HSBC: IR belooft een belangrijke doorbraak in de rapportage kwaliteit te worden. Russell Picot, chief accounting officer bij HSBC, vertelt PwC waarom zij, als een van de eerste, deelnemen aan het IIRC pilot programma voor het testen van geïntegreerd rapporteren. Russell staat stil bij de risico’s van het niet op de hoogte zijn en de voordelen die zij tot nu toe hebben ervaren.
You’ve been on board from the start of the integrated reporting (IR) journey – so why are you involved, and why is HSBC a pilot company?
We believe in expressing our corporate voice on issues that we think matter to society quite broadly. We also believe in a voluntary approach in this area, and that’s why we’re heavily involved in the pilot programme with the International Integrated Reporting Council (IIRC). We’re trying to develop good ideas, bring corporate and institutional voices together and avoid the concern that some of these very innovative ideas might get hard-coded into legislation too early.
In February, we released about 700 pages of investor material to the market – it’s a big challenge for us to distil the important messages about our strategy. So we see integrated reporting as holding the promise to provide a major breakthrough in the quality of corporate reporting, globally.
So what steps have you taken as a company to really shape the reporting?
Our annual report is our main communication to the market – we don’t have a preliminary results announcement. So we’ve been experimenting with restructuring our risk document – bringing upfront what happened in the market during the year, how we responded to it, and how it’s reflected in our numbers. Then we put all our standing data and boilerplate information about our systems (which may not change) at the back of the document.
Are there a few key messages from investors about what they want from integrated reporting?
It really is a classic example where less will be more. No one wants to see another 50 or 100 pages of material. So the challenge is to distil it down.
If you look at the banking industry, investors said very clearly that they thought banks’ business models were quite opaque, and that in some parts of the market, they were uncertain about the viability of funding models. They said that they were exacting a heavy penalty in terms of our equity prices being marked down.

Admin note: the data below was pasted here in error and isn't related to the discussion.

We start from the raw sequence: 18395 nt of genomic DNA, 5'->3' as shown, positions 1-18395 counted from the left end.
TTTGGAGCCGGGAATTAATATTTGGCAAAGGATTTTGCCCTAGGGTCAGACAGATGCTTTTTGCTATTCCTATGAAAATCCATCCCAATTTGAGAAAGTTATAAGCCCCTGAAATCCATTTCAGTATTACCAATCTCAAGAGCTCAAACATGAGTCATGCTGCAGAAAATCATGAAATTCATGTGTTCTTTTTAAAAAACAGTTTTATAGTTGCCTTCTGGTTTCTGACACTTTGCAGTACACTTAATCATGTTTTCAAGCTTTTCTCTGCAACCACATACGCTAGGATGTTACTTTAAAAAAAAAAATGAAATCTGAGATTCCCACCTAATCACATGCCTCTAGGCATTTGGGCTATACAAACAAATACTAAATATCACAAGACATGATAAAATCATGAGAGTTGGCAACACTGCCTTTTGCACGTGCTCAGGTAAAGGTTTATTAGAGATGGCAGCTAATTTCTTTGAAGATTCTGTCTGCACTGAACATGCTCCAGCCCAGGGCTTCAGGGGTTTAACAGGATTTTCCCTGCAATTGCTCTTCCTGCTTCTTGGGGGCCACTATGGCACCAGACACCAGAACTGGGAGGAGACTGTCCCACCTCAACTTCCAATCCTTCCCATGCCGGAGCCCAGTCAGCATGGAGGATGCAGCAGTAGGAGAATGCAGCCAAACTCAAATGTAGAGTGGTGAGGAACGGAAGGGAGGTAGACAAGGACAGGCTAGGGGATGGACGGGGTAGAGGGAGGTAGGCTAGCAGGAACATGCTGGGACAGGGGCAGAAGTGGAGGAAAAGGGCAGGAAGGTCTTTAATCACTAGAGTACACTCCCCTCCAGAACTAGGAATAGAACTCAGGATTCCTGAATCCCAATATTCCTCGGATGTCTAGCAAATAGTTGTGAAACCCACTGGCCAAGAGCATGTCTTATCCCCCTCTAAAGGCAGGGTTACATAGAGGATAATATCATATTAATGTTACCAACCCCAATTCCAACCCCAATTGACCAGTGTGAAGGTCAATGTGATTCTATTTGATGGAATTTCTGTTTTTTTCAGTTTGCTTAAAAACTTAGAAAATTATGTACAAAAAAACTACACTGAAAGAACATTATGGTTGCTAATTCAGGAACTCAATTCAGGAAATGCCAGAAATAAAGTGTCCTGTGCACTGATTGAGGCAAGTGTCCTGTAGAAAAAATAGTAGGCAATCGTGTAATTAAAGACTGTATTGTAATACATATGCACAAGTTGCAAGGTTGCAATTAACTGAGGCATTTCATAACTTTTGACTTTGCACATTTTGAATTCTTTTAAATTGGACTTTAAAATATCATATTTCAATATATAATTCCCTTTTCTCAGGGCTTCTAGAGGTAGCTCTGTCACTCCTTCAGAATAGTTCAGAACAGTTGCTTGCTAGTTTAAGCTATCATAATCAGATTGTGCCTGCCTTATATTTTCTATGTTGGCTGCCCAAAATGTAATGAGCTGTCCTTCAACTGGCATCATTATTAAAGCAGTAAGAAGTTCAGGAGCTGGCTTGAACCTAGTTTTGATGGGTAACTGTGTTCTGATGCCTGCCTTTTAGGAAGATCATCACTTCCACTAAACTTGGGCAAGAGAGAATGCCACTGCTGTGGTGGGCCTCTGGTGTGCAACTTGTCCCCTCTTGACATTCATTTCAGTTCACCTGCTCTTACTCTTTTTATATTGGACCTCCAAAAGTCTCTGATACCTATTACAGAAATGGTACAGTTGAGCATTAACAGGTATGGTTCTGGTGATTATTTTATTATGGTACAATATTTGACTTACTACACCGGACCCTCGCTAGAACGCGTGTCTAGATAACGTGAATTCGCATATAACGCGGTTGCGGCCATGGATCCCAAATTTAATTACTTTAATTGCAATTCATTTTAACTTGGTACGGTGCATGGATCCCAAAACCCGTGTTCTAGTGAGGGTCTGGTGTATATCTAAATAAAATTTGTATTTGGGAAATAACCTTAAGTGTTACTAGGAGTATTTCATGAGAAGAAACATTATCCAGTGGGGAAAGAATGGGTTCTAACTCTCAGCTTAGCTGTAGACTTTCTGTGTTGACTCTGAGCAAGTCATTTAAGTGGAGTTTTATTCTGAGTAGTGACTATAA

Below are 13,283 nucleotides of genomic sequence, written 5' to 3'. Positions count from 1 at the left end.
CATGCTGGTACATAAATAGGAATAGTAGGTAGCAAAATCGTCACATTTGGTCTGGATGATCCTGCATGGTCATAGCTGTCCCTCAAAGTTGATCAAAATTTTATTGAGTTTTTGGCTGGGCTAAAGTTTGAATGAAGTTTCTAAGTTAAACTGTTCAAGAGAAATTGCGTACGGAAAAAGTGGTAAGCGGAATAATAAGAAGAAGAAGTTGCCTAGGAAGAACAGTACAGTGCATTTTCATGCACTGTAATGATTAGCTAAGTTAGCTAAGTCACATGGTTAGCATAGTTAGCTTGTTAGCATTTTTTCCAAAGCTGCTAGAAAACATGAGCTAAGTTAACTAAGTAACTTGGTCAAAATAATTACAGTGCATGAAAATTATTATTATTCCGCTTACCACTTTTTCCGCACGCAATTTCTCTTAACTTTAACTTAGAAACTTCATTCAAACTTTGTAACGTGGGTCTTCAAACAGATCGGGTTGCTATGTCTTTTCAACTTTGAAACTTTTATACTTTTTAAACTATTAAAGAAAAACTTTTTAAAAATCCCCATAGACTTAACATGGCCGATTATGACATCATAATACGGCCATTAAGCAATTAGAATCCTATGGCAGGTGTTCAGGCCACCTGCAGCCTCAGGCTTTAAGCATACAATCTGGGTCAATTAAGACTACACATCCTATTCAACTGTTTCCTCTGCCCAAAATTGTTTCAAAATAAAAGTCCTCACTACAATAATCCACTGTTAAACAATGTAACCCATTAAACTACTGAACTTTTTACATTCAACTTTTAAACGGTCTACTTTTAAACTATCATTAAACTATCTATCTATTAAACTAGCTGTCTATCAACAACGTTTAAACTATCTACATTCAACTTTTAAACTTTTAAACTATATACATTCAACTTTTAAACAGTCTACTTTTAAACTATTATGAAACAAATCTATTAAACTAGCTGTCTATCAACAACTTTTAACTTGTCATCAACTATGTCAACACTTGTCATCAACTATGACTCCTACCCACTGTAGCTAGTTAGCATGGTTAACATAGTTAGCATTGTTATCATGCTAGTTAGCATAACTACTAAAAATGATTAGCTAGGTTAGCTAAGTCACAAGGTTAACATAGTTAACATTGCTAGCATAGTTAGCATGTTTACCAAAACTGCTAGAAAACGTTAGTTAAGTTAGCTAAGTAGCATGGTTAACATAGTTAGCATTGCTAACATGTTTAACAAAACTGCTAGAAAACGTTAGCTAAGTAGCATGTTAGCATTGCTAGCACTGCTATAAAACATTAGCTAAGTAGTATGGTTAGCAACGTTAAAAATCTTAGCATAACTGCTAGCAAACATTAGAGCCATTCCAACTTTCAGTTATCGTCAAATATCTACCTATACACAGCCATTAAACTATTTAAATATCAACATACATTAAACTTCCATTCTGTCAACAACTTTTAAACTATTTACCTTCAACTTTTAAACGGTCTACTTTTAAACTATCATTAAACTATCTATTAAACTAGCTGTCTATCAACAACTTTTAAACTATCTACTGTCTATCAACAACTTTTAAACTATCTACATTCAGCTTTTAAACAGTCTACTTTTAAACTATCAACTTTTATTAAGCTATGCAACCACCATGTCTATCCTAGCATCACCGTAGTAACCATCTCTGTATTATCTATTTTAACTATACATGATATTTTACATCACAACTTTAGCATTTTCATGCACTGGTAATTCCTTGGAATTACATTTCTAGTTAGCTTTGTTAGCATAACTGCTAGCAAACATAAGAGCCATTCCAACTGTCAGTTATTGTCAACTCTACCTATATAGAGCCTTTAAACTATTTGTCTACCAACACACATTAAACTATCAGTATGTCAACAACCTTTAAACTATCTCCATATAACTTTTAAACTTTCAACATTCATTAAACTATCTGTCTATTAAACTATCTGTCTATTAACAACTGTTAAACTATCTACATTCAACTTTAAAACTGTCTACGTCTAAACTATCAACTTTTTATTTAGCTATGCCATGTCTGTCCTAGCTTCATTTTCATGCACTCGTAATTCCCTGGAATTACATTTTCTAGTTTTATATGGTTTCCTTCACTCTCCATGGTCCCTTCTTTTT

For investors, it’s all about clarity and transparency, which all good corporates should want to achieve anyway.
And what are the key challenges?
Because this is a voluntary programme, it requires voluntary support, and that’s one challenge – to harness the interests of all the stakeholders.
Also, this won’t be successful if we don’t get a strong investor voice. My message for investors is: “please get involved, please send us your views”.
Another issue that needs to be dealt with early comes from those CEOs or CFOs saying, “well, this just sounds like more work”. I don’t believe that’s the case – I think it’s a question of starting afresh, ensuring a broad engagement programme within the company and looking at your corporate communication model and then deciding what’s important.
If it’s just a programme by the finance function, for the finance function, the company’s not going to reap the sort of benefits that they should expect.
So what are the key benefits of adopting an integrated reporting approach?
The major benefit of IR is clarity of communication to the market. I think that over time, we will see that this could lead to a lessening of the financial reporting burden – creating a much more relevant model of corporate reporting.
It also provides a unifying, integrating force within a company. The CEO, the major business heads and the department heads are getting into a room and discussing how they create shareholder value and how they communicate that to the market – and that’s really powerful. It has both internal and external benefits.